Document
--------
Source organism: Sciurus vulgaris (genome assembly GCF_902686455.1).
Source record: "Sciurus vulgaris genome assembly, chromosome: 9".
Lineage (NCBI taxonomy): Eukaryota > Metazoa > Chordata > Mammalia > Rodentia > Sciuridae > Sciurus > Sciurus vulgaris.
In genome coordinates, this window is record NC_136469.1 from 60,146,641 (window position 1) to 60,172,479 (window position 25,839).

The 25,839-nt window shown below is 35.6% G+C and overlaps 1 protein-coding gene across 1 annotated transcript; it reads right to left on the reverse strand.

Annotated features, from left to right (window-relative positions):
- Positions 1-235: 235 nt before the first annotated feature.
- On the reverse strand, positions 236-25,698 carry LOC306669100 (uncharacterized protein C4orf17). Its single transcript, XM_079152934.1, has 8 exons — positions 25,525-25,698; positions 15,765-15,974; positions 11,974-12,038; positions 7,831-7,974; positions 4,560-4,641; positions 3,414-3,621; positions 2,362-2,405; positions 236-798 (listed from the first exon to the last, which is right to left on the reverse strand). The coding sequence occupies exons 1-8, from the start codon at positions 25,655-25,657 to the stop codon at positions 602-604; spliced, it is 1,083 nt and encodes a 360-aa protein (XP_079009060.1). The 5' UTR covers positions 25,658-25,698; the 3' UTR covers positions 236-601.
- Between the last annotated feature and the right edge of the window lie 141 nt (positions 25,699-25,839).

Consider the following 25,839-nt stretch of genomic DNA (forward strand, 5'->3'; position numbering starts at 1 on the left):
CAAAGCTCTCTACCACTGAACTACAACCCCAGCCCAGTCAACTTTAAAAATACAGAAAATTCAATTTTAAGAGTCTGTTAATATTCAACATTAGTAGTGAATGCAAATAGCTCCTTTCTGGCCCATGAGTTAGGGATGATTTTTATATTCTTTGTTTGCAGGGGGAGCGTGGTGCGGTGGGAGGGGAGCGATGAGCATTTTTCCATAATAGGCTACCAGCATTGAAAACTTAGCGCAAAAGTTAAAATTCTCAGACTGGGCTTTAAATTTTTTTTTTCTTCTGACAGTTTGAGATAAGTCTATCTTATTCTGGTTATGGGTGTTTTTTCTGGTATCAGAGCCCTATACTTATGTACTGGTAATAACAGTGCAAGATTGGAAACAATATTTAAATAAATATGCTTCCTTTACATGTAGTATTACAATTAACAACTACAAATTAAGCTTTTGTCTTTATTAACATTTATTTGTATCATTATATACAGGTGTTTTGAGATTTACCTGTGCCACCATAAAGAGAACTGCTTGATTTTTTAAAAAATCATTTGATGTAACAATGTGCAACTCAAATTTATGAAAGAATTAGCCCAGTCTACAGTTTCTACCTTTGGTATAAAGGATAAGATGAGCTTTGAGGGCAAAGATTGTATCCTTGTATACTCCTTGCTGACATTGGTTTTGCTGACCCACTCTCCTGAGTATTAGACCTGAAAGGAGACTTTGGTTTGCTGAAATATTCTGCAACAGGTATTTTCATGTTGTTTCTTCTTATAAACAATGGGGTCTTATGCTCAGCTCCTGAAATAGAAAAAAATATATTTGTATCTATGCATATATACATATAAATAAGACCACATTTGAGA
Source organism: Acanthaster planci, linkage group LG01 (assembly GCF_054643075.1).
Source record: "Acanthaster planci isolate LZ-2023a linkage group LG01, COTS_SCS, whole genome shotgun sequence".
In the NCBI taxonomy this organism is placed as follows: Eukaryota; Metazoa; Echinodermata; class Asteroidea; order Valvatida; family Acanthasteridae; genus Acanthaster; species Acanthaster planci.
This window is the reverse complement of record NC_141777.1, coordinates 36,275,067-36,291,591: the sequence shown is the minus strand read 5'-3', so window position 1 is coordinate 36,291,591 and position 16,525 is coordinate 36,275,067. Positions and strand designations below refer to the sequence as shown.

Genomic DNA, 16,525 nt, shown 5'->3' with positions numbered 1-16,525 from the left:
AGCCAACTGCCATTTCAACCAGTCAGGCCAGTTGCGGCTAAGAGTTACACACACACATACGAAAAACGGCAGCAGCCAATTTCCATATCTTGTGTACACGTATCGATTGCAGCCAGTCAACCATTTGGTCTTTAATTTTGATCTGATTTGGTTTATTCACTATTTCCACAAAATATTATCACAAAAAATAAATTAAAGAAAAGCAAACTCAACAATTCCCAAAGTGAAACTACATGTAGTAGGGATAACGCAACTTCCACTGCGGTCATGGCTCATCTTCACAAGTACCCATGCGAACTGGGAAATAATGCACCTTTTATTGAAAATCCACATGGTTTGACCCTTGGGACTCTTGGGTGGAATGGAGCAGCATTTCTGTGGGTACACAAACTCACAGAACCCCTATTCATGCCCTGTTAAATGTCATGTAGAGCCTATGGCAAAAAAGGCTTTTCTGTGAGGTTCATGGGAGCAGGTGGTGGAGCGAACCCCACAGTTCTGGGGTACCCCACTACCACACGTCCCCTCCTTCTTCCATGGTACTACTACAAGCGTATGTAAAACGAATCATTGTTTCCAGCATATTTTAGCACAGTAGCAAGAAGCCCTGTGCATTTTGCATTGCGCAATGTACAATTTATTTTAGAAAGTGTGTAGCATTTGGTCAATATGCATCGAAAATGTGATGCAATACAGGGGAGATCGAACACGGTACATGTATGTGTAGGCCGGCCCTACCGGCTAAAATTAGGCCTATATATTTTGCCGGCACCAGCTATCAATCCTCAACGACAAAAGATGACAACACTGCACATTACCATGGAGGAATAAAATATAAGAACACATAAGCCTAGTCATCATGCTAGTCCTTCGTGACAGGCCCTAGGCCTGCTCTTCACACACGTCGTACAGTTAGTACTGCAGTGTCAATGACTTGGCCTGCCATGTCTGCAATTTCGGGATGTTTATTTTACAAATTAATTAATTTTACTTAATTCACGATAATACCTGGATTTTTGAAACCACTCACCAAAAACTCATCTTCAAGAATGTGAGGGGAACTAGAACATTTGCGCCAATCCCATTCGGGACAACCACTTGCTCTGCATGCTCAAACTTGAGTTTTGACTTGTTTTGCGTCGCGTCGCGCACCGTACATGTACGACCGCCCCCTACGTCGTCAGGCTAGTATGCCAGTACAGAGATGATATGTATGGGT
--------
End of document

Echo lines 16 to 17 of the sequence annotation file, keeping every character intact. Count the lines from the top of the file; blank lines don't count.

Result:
Genomic DNA, 16,525 nt, shown 5'->3' with positions numbered 1-16,525 from the left:
AGCCAACTGCCATTTCAACCAGTCAGGCCAGTTGCGGCTAAGAGTTACACACACACATACGAAAAACGGCAGCAGCCAATTTCCATATCTTGTGTACACGTATCGATTGCAGCCAGTCAACCATTTGGTCTTTAATTTTGATCTGATTTGGTTTATTCACTATTTCCACAAAATATTATCACAAAAAATAAATTAAAGAAAAGCAAACTCAACAATTCCCAAAGTGAAACTACATGTAGTAGGGATAACGCAACTTCCACTGCGGTCATGGCTCATCTTCACAAGTACCCATGCGAACTGGGAAATAATGCACCTTTTATTGAAAATCCACATGGTTTGACCCTTGGGACTCTTGGGTGGAATGGAGCAGCATTTCTGTGGGTACACAAACTCACAGAACCCCTATTCATGCCCTGTTAAATGTCATGTAGAGCCTATGGCAAAAAAGGCTTTTCTGTGAGGTTCATGGGAGCAGGTGGTGGAGCGAACCCCACAGTTCTGGGGTACCCCACTACCACACGTCCCCTCCTTCTTCCATGGTACTACTACAAGCGTATGTAAAACGAATCATTGTTTCCAGCATATTTTAGCACAGTAGCAAGAAGCCCTGTGCATTTTGCATTGCGCAATGTACAATTTATTTTAGAAAGTGTGTAGCATTTGGTCAATATGCATCGAAAATGTGATGCAATACAGGGGAGATCGAACACGGTACATGTATGTGTAGGCCGGCCCTACCGGCTAAAATTAGGCCTATATATTTTGCCGGCACCAGCTATCAATCCTCAACGACAAAAGATGACAACACTGCACATTACCATGGAGGAATAAAATATAAGAACACATAAGCCTAGTCATCATGCTAGTCCTTCGTGACAGGCCCTAGGCCTGCTCTTCACACACGTCGTACAGTTAGTACTGCAGTGTCAATGACTTGGCCTGCCATGTCTGCAATTTCGGGATGTTTATTTTACAAATTAATTAATTTTACTTAATTCACGATAATACCTGGATTTTTGAAACCACTCACCAAAAACTCATCTTCAAGAATGTGAGGGGAACTAGAACATTTGCGCCAATCCCATTCGGGACAACCACTTGCTCTGCATGCTCAAACTTGAGTTTTGACTTGTTTTGCGTCGCGTCGCGCACCGTACATGTACGACCGCCCCCTACGTCGTCAGGCTAGTATGCCAGTACAGAGATGATATGTATGGGT